Two Things You Don't Talk About at Dinner
by Lisa Loomer

Geffen Playhouse, Los Angeles, CA
Radiance: The Passion of Marie Curie
by Alan Alda

Goodman Theatre, Chicago, IL
Fish Men
by Cándido Tirado

Hartford Stage, Hartford, CT
Water By the Spoonful
by Quiara Alegría Hudes

Horizon Theatre Company, Atlanta, GA
Waffle Chronicles
by Larry Larson & Eddie Levi Lee

Manhattan Theatre Club, New York, NY
The Columnist
by David Auburn

McCarter Theatre Center, Princeton, NJ
The Convert
by Danai Gurira

The Old Globe, San Diego, CA
Some Lovers
by Burt Bacharach & Steven Sater

Oregon Shakespeare Festival, Ashland, OR
All the Way
by Robert Schenkkan

Playwrights Horizons, New York, NY
Rapture, Blister, Burn
by Gina Gionfriddo

Portland Stage, Portland, ME
Trouble is My Business
adapted by James Glossman
from short stories by Raymond Chandler

The Public Theater, New York, NY
Twenty-Seventh Man
by Nathan Englander

Signature Theatre, Arlington, VA
Brother Russia
by John Dempsey & Dana Rowe

Signature Theatre Company, New York, NY
Hurt Village
by Katori Hall

South Cost Repertory, Costa Mesa, CA
Prince of Atlantis
by Steven Druckman

TheatreWorks, Palo Alto, CA
Clementine in the Lower 9
by Dan Dietz

Women's Project, New York, NY
How the World Began
by Catherine Trieschmann

For more information on the 22 plays, please visit:

The Edgerton Foundation New American Plays Program, directed by Brad and Louise Edgerton, was piloted in 2006 with the Center Theatre Group in Los Angeles by offering two musicals in development an extended rehearsal period for the entire creative team, including the playwrights. The Edgertons launched the program nationally in 2007 and have supported 128 plays to date in 50 different Art Theaters across the country. The Edgerton Foundation received the 2011 TCG National Funder Award in June in Los Angeles.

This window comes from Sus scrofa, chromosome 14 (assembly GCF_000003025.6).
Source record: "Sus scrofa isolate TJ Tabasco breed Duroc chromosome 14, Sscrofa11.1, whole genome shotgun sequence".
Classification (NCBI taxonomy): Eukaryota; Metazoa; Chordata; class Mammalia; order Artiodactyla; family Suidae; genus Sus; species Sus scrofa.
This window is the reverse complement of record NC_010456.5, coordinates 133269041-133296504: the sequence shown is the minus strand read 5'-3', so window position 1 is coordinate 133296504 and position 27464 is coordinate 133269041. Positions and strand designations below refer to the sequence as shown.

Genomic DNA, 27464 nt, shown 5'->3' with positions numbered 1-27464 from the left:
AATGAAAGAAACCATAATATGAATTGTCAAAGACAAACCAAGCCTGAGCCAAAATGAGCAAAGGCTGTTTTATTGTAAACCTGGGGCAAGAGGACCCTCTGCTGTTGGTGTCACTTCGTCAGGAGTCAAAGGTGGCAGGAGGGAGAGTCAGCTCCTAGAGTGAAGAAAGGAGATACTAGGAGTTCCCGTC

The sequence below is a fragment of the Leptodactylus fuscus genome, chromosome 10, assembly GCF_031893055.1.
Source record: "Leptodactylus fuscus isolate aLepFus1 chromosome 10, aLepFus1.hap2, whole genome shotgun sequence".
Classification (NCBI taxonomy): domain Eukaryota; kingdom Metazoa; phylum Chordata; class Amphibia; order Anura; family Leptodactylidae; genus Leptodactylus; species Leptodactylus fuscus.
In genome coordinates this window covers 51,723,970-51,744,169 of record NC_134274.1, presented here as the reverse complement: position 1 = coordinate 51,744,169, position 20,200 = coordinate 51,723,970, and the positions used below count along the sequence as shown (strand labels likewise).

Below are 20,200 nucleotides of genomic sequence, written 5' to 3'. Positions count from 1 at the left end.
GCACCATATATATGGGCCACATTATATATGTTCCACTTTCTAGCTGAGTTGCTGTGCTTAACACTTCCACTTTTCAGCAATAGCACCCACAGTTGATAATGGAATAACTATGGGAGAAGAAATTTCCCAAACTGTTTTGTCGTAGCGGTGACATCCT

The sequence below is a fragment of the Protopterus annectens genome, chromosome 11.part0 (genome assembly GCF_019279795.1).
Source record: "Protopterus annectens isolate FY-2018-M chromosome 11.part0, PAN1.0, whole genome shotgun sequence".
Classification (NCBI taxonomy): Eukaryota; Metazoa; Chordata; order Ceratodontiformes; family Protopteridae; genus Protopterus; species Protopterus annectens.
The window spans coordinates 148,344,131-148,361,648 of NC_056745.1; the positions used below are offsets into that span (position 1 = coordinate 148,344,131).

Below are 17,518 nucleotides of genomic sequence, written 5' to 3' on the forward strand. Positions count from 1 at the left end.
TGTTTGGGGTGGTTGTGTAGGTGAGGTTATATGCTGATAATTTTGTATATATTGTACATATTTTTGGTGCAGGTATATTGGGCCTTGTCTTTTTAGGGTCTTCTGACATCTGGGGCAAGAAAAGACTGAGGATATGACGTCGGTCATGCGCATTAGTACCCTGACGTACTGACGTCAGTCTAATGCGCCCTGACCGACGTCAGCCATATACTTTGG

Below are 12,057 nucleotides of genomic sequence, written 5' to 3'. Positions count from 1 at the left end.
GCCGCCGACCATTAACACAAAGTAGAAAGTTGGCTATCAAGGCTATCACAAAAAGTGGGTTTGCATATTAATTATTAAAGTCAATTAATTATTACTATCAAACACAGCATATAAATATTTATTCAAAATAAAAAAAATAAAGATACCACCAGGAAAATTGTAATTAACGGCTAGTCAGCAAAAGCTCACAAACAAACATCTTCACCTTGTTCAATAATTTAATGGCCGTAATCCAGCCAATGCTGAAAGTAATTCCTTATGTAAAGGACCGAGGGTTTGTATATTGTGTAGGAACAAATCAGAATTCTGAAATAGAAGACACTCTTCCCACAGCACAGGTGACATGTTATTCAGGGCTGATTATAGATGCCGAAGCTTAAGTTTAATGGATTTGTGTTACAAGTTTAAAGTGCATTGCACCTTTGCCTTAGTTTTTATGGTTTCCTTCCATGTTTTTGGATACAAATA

Theatre Communications Group (TCG), the national organization for the American theatre, exists to strengthen, nurture and promote the professional not-for-profit American theatre. Founded in 1961, TCG's constituency has grown from a handful of groundbreaking theatres to nearly 700 member theatres and affiliate organizations and more than 12,00 individuals nationwide. TCG offers its members networking and knowledge-building opportunities through conferences, events, research and communications; awards grants, approximately $2 million per year, to theatre companies and individual artists; advocates on the federal level; and serves as the US Center of the International Theatre Institute, connecting its constituents to the global theatre community. TCG is the nation's largest independent publisher of dramatic literature, with 11 Pulitzer Prizes for Best Play on the TCG booklist. It also publishes the award-winning AMERICAN THEATRE magazine and ARTSEARCH®, the essential sources for a career in the arts. In all of its endeavors, TCG seeks to increase the organizational efficiency of its member theatres, cultivate and celebrate the artistic talent and achievements of the field and promote a larger public understanding of, and appreciation for, the theatre.